Back to Silvio’s for dinner —- everyone was hungry after a long day on the road. Tomorrow is the final day of the program and we are beginning to fully realize how much we have seen and experienced together.

The Vatican Museum and Ancient Rome Wednesday, Sep 15 2010 

Our timed entrance to the Vatican Museum was for 10:15 a.m., so we met at our gathering place (the fluted column in Piazza Santa Maria Maggiore) at 9:00 to walk to the termini and take the bus back to Saint Peter’s.  A very crowded bus, very warm temperatures, and a lot of stops made for a challenging commute, but the effort was more than rewarded. The piazza was absolutely stuffed to the gills with worshippers who had come to see Il Papa give his weekly address. We skirted around the periphery to the museum entrance.

Once in the museum lobby, the students received guides to the Vatican collection and were set loose to explore.  Many headed to the Pinocoteca (painting galleries) first to see works by Raphael, Leonardo, Caravaggio and more. The museum also holds an immense collection of antique sculpture, maps, coins, and to our amazement, the plaster models for Bernini’s altarpiece in Saint Peter’s (very rarely on display.)

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The museum tour ends in the Sistine Chapel, home of Michelangelo’s frescoed ceiling and the Last Judgement wall. Between admonishments of “Shhhhhhhhh” and
“No photo”, one can sit along the sides of the chapel to gaze up at the heroic figures of sibyls, prophets, and the panels that reveal the creation of the world (including the panel often referred to as “the spark of life” when God creates Adam) through the Drunkenness of Noah.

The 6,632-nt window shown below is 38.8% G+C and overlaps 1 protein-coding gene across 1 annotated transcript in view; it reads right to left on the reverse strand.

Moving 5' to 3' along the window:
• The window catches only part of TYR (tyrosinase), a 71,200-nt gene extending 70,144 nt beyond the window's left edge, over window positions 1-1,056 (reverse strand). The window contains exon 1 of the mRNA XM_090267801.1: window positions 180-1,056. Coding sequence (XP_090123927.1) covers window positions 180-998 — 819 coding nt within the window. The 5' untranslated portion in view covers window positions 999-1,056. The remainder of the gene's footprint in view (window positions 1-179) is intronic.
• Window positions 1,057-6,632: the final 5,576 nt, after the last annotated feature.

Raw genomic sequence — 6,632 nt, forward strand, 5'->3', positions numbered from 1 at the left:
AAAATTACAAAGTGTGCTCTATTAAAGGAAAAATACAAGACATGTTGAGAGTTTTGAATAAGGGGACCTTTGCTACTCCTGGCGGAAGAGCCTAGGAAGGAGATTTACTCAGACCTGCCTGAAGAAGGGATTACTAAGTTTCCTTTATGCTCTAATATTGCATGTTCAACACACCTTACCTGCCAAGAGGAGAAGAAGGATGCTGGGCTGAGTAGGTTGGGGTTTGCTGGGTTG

Everyone has the afternoon free to visit the sites included on the combo-ticket. The Colosseum will not disappoint!

Dinner tonight was at a trattoria in the neighborhood. Pasta, pizza and calzones were the most frequently ordered items. Great food after a long day of exploring Rome.

From the tallest viewpoint in Roma… Tuesday, Sep 14 2010 

Remember our motto — if there’s something to climb, we’re climbing it. Today we met early to take the bus to Saint Peter’s and to be one of the earliest groups to climb the cupola. Despite some challenges at the check-point (and, by check-point we mean the men who have the enviable job of scrutinizing mainly the women for exposing too much flesh), we began the ascent. Arriving early not only gives you an advantage in terms of entry but also affords a cooler experience as you haul yourself up to the top of Saint Peter’s dome.

Once again, a spectacular view. We could look down onto the papal residential complex, including the gardens, as well as enjoy the vistas of Rome. When we returned to the bottom, we were able to skip the line already queuing up to enter the cathedral and found ourselves in the largest Catholic church in the world (able to hold 60,000 people!) The scale is immense and slightly over-whelming, but you are drawn in and toward the apse by the immense baldacchino (tabernacle) over the site of Saint Peter’s remains.

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We spent a full hour in the church, viewing the sculpture and “paintings” (all original painted works have been replaced by mosaic replicas) and then congregated together outside to walk to the Campo di Fiore to find lunch. Along the way, we stopped at the Pantheon to go inside and to find the answer to the pop quiz: “What famous people are buried in the Pantheon?” Answer: the first two kings of unified Italy and the artists, Raphael and Annibale Carraci.